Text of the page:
Iran: Freedom lovers continue Mossadegh’s path

March 5th, 1967: Former Iranian Prime Minister Dr. Mohammad Mossadegh passes away

“Alive or not, I hope and believe this flame will not be quelled, and the conscious people of this country will continue this national struggle until its final victory…”
Dr. Mohammad Mossadegh

Dr. Mohammad Mossadegh, leader of Iran’s National Movement and former prime minister, passed away on March 5th, 1967, sending millions of Iranians into a sense of utter loss and despair. Mossadegh was laid to rest in the town of Ahmad Abad where he had been internally exiled for many years by the ruling regime.
Dr. Mohammad Mossadegh was born in 1882 in the city of Tehran. In 1908 he went to France to continue his studies and after graduating from the Paris School of Sciences he went on to Nushattle University in Switzerland. In 1913 he received his PhD in law and returned to Iran.
Dr. Mossadegh was elected as an MP from Tehran in the 5th, 6th, 14th and 16th parliament, and was known for his struggle against the dependent policies adopted by the dictatorships. Mossadegh finally assumed the leadership role of the National Movement and sat at the helm of a movement seeking to nationalize Iran’s oil industry. Enjoying the support of the Iranian population, this movement advanced as far as the full eviction of the former state oil company (a British firm) and realizing the rights of the Iranian people. During the process of adopting a bill nationalizing Iran’s oil industry, Dr. Mossadegh accepted an offer to assume the role of prime minister.
The numerous enemies of Mossadegh, from all aspects of Iran’s then political spectrum, engulfed his entire 2 year and 4 month reign as prime minister with plots and conspiracies increasing day by day. Time and again they had plans for his assassination and coupe de tat against his national government. Finally, Dr. Mossadegh’s administration was overthrown on August 19th, 1953 as a result of a coup de tat carried out by the CIA, loyalists to the Shah, army commanders and traitor mullahs. Dr. Mossadegh was arrested and sentenced to three years in jail and internal exile in Ahmad Abad by a military court of the Shah. He passed after 14 years of isolation in internal exile. The leader of the Iranian people’s National Movement left this world far from home, yet he had hope, and was certain that followers of his path would continue their struggle until a final victory.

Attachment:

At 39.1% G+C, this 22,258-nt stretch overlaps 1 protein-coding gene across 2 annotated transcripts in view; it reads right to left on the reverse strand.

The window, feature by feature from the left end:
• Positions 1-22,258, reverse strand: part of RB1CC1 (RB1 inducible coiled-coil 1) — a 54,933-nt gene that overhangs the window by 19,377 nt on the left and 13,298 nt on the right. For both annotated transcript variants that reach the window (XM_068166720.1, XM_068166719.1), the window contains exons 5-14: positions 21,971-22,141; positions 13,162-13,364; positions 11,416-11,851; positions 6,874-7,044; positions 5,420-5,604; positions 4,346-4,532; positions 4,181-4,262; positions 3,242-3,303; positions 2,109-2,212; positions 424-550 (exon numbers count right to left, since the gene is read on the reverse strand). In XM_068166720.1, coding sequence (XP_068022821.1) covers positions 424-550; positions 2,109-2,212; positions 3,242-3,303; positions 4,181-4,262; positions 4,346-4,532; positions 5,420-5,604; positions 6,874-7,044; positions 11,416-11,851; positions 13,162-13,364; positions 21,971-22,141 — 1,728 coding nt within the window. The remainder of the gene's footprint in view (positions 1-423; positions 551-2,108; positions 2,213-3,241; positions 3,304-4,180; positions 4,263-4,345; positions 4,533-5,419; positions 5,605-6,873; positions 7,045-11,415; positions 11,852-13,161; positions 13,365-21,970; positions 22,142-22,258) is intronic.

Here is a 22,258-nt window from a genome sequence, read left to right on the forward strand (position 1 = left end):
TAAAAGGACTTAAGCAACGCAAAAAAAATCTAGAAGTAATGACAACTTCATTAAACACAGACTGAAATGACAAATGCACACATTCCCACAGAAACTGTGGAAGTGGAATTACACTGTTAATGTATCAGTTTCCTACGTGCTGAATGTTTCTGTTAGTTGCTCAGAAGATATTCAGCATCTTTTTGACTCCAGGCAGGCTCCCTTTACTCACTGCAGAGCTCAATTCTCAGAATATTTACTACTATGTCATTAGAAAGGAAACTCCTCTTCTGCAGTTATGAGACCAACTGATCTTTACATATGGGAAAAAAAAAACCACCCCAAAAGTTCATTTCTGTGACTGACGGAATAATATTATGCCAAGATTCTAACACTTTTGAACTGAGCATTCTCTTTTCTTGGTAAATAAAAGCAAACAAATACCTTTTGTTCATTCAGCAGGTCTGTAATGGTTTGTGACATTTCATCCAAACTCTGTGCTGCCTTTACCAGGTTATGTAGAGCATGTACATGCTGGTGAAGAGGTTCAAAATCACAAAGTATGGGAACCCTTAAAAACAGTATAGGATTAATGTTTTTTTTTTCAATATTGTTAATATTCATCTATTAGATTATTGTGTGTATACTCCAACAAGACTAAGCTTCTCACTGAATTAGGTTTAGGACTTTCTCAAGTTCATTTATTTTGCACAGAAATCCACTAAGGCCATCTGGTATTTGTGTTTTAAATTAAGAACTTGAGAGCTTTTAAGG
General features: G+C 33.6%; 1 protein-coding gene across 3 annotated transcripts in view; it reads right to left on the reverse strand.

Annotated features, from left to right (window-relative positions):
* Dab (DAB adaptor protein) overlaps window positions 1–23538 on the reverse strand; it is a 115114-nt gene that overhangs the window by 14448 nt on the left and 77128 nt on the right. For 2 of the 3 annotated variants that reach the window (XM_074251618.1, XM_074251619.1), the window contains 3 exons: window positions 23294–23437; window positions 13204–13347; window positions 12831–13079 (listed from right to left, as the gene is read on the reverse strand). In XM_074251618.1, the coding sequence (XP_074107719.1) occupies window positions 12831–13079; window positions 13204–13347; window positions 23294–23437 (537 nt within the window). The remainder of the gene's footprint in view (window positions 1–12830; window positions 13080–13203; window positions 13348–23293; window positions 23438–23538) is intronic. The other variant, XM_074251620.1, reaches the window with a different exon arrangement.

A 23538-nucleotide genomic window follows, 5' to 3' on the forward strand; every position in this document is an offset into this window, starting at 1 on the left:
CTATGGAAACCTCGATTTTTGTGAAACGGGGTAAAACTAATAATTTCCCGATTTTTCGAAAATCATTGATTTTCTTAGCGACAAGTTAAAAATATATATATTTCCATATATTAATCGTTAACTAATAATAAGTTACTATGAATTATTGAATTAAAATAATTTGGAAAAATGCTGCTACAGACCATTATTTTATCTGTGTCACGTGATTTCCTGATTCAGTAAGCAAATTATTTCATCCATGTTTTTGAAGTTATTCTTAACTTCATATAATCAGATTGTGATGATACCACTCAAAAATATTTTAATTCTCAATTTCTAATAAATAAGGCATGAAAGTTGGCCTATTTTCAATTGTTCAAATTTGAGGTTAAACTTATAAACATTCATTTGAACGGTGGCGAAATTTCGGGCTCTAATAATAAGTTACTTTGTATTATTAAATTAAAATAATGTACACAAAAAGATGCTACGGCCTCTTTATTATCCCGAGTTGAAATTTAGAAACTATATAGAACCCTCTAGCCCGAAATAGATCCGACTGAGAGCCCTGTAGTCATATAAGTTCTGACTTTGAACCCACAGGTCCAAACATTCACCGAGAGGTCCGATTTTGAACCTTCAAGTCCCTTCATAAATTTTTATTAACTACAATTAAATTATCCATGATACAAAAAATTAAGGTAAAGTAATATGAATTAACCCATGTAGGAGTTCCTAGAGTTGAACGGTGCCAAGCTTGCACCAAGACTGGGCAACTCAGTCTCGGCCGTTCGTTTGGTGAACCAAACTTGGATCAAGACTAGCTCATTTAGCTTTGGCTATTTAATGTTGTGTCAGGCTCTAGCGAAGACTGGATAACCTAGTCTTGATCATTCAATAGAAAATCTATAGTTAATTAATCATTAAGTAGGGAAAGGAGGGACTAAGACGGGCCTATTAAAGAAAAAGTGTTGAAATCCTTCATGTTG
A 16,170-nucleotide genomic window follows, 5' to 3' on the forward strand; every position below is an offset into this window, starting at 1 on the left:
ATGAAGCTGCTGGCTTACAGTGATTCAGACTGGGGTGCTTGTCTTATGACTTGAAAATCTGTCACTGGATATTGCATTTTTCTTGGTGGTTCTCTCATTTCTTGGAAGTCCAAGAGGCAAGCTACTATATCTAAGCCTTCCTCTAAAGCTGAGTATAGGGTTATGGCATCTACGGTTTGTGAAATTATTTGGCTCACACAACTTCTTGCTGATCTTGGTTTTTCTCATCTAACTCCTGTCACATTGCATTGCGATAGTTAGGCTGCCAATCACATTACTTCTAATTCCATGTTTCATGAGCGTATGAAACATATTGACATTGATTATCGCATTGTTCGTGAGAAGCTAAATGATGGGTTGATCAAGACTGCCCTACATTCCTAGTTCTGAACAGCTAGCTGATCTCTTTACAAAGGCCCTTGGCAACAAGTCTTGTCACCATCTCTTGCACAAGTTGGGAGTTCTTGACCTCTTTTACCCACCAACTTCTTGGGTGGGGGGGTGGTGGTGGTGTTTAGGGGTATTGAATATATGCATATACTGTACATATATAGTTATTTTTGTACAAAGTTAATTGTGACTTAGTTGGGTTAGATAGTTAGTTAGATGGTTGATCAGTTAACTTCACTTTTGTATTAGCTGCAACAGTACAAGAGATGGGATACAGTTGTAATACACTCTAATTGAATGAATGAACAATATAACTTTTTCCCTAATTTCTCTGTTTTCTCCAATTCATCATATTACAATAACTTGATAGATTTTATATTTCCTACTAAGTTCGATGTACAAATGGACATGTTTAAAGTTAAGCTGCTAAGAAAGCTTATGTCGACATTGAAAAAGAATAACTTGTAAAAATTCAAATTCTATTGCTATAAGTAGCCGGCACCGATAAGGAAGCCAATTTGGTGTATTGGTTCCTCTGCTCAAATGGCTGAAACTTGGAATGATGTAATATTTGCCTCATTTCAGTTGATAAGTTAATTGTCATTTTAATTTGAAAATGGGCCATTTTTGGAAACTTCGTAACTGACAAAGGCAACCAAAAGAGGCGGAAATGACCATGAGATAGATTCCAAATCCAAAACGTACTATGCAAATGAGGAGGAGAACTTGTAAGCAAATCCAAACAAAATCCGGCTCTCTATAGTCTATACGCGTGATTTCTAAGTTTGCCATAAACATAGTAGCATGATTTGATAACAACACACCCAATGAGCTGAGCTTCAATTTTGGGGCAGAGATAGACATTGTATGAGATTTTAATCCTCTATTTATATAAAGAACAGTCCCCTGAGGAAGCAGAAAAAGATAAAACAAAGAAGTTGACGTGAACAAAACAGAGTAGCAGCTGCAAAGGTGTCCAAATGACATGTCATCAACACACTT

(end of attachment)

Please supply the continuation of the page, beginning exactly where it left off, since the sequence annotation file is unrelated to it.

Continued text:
The path of Mossadegh, meaning the rule of the people in Iran, is in complete contrast to the mullahs’ ultimate rule. Any individual or political current setting their eyes on change from within this regime is without a doubt in enmity with the Iranian people and their hopes for democracy.
Dr. Mohammad Mossadegh was the symbol of the political will of a great nation that had decided to live free and independent.
This is the most important subject. The Iranian people’s yearning for freedom and independence had found their leader in Dr. Mossadegh.
Dr. Hossein Fatemi, Mossadegh’s most loyal man and foreign minister of his cabinet, was a true symbol of devotion and perseverance. He eventually sacrificed his life for the people of Iran and the path of Mossadegh.
“Opposing Dr. Mossadegh means opposing freedom and the truth. Opposing Dr. Mossadegh means opposing the innocent and plundered nations,” Fatemi said.
Today, the Iranian people have decided to relieve their country and the entire Middle East of the ruling fundamentalists sitting on the throne in Tehran. They showed their determination in this regard by writing their protests, “Our Vote is Overthrow” on the walls of cities across Iran during the sham twin elections on Friday, February 26th. They also launched numerous strikes and protest rallies.
Dr. Mohammad Mossadegh was certain that his path and cause would be continued by brave Iranian men and women.
Today, one can easily repeat Mossadegh’s famous line, “Wherever there is truth and the right, we will oppose any power. I have set aside everything. I have no wife, no son, no daughter, nothing… I only have my nation before me.”

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